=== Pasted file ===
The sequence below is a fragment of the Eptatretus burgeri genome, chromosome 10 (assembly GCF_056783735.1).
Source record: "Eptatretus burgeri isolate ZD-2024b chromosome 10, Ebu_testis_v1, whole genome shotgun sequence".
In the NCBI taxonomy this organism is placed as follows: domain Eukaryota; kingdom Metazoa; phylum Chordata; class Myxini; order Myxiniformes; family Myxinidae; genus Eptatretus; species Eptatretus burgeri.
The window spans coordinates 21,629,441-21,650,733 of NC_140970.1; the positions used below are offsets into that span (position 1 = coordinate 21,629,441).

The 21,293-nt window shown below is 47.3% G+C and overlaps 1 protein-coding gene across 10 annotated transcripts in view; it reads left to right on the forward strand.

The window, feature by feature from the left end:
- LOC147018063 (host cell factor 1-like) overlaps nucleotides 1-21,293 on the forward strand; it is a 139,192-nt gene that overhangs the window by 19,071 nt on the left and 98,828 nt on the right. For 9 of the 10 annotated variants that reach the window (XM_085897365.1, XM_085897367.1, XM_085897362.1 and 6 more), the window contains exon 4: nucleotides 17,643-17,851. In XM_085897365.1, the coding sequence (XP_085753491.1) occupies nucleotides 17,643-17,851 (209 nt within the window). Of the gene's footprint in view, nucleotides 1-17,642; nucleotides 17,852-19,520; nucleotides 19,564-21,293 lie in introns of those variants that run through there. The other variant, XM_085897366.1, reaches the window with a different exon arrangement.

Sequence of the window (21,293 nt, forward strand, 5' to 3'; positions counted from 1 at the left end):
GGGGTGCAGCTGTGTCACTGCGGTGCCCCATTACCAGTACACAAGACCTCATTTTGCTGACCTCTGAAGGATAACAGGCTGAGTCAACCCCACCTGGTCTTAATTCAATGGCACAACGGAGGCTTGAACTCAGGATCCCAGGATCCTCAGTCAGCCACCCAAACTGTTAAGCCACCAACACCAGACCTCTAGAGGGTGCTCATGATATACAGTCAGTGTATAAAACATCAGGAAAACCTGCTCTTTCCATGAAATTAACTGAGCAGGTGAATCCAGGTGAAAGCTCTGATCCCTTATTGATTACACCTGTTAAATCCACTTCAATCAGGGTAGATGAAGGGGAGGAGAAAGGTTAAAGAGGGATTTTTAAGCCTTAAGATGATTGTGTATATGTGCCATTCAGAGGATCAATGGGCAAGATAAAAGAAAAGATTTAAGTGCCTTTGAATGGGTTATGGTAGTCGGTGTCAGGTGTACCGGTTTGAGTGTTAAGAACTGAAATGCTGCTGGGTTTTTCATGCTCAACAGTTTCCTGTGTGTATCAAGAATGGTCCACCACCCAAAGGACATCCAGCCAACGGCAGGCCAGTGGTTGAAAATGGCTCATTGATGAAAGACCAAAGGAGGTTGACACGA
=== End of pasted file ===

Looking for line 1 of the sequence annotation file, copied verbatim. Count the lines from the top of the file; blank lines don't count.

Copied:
The sequence below is a fragment of the Eptatretus burgeri genome, chromosome 10 (assembly GCF_056783735.1).